Travel means different things to different people. When you’re flying solo, it may be for the chance to discover the world, or to discover yourself. And when you travel with kids, you might view it as a chance to bond or an opportunity to raise globally aware humans. No matter how or who you travel with, sometimes you do need a little advice. But that advice can be subjective … not to mention bordering on the ridiculous.
Sure, if you’re thinking about taking the kids for a vacay in a third world war zone where coup d’états occur fortnightly, trekking deep into Amazonian rainforest with nothing but a podcast and a sambo for company, pitching a tent in an uncleared landmine field, or climbing Mount Everest wearing flip flops and a unicorn onesie, then you should definitely listen to all of the advice. And the scarier and more OCD that advice is the better.
But if you’re planning on packing up the kids for a week in Fiji, embarking on a museum crawl around central Europe, or eating your way around Asia … not so much.
Though it has all been well-meant, much of the travel advice we’ve received since we started travelling with our kids has come from folks who’ve rarely travelled further than their local supermarket. And if we took on board every bit of it, we’d never leave our lounge room.
James Michener said, “If you reject the food, ignore the customs, fear the religion and avoid the people, you might better stay at home.”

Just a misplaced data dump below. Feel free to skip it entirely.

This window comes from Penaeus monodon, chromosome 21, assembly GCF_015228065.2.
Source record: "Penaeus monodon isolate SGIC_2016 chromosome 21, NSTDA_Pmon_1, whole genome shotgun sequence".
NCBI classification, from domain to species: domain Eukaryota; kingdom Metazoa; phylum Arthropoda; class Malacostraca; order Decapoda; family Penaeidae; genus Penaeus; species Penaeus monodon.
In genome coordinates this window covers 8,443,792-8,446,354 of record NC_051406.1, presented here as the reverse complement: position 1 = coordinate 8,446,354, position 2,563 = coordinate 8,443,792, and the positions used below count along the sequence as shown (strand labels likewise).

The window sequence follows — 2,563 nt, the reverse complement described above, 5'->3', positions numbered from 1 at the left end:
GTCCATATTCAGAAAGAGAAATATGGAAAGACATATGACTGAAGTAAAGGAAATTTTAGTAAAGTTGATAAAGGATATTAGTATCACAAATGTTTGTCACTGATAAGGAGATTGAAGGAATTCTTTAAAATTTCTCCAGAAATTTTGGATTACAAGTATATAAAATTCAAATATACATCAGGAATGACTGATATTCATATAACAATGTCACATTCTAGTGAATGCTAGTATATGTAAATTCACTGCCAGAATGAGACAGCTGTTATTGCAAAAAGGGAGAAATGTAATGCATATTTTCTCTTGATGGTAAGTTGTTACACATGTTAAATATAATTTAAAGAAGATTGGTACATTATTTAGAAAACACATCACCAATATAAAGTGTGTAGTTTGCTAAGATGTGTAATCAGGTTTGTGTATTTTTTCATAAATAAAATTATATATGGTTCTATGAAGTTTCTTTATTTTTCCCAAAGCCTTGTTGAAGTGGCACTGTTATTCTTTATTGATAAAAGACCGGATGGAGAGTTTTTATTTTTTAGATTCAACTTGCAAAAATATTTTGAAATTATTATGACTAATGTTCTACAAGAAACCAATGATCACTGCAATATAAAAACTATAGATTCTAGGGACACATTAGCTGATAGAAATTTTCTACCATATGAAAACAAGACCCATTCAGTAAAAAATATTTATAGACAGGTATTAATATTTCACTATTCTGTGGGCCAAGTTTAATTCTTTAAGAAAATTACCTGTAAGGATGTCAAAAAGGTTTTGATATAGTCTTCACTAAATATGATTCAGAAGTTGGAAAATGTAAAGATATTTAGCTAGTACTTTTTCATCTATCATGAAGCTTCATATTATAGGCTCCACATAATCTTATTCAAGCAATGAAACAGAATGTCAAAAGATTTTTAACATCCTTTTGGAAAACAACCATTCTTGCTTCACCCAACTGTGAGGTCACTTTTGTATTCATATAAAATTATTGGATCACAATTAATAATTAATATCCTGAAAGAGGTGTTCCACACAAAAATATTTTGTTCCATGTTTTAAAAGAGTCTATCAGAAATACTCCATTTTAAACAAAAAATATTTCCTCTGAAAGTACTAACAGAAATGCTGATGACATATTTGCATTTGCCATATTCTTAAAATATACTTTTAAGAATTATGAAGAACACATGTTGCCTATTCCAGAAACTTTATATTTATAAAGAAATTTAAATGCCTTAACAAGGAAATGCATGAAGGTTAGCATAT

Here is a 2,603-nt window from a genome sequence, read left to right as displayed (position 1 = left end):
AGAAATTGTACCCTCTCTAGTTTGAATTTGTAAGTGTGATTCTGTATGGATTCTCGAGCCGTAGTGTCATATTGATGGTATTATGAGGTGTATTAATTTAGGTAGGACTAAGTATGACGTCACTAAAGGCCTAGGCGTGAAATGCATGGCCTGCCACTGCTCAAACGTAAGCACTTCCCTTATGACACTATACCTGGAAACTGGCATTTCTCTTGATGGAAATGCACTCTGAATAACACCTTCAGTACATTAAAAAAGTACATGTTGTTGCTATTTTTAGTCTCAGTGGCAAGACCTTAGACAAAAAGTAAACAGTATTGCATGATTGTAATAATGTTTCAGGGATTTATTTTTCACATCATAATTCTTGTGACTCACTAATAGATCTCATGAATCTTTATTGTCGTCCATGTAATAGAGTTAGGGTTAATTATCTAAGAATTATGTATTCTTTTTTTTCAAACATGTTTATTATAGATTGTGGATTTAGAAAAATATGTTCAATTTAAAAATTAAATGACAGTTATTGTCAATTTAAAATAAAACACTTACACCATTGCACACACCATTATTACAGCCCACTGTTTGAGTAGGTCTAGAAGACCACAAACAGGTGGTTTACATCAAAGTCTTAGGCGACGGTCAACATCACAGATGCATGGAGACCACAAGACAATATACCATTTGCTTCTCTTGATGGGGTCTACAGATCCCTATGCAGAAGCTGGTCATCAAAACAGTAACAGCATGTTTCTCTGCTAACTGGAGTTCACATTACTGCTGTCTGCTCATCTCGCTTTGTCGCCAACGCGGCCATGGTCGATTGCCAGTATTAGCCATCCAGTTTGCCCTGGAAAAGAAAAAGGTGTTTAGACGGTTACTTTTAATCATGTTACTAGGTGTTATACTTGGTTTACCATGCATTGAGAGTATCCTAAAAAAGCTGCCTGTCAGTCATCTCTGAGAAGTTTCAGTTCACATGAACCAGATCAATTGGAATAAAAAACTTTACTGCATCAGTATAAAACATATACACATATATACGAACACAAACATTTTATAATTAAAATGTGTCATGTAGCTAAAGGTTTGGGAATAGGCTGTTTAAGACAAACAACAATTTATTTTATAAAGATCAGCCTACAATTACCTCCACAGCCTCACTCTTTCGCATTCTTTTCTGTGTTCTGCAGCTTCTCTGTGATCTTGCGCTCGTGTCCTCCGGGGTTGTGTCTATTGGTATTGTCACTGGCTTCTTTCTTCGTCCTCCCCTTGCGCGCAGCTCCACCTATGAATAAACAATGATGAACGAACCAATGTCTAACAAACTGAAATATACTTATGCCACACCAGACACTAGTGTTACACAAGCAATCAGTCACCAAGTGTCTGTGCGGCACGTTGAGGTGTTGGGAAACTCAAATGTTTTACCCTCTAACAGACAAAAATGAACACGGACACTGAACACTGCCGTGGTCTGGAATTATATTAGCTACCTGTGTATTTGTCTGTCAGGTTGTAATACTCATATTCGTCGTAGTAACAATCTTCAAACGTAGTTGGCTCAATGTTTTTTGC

I’m with Jimbo. We’re all about truly experiencing the destinations we visit and though that does come with a low level of calculated risk, so does crossing the road.
Here’s a roundup of the worst travel advice we’ve ever received … and why we ignore it.
1.Don’t talk to strangers
Notwithstanding the fact that when you’re travelling everyone is a stranger, getting to know the locals is one of the highlights of any adventure. And when you’re travelling in a foreign land with kids everyone wants to say hi! In fact, half the time my curly haired cuties become the attraction.
Of course, you do need to keep your wits about you and be sensible about who you talk to. And it’s wise to avoid hanging out with unsavoury and suspicious types wherever you are – because Liam Neeson is not your dad. He will not find them and he will not kill them. But that’s OK, because in our experience the majority of people are kind.
2. Don’t Leave the Resort
Wait, what? What the hell are you travelling for? You may as well book a hotel in your hometown because sitting in a hotel or lying around the resort pool is not experiencing a destination. Realistically if you are heading to a destination where you feel too nervous to leave the hotel and you’re taking kids along for the ride, you may want to rethink your travel plans. Otherwise hit up the hotel’s local staff, and the other guests, for tips on the best places to see, eat and explore and get out amongst it.
3. Stay on the outskirts of town to save money
This is the worst travel advice ever if you’re travelling with kids. Yes, you’ll save a few bucks. Yes, it’s quieter. But you’ll also waste half your day commuting back and forth to your hotel on often-expensive public transport … while carrying your tired and whiney kids whose otherwise perfectly healthy legs invariably give-up on them within 30 seconds of setting out.
If you really want to save a buck, stay closer to the town centre and stay one less day. You’ll pack in just as much in a shorter time and have a far more pleasant time doing it. Or better yet, swap the hotel for a more economical apartment stay (a far more practical option for families) where you can make reap savings with DIY meals.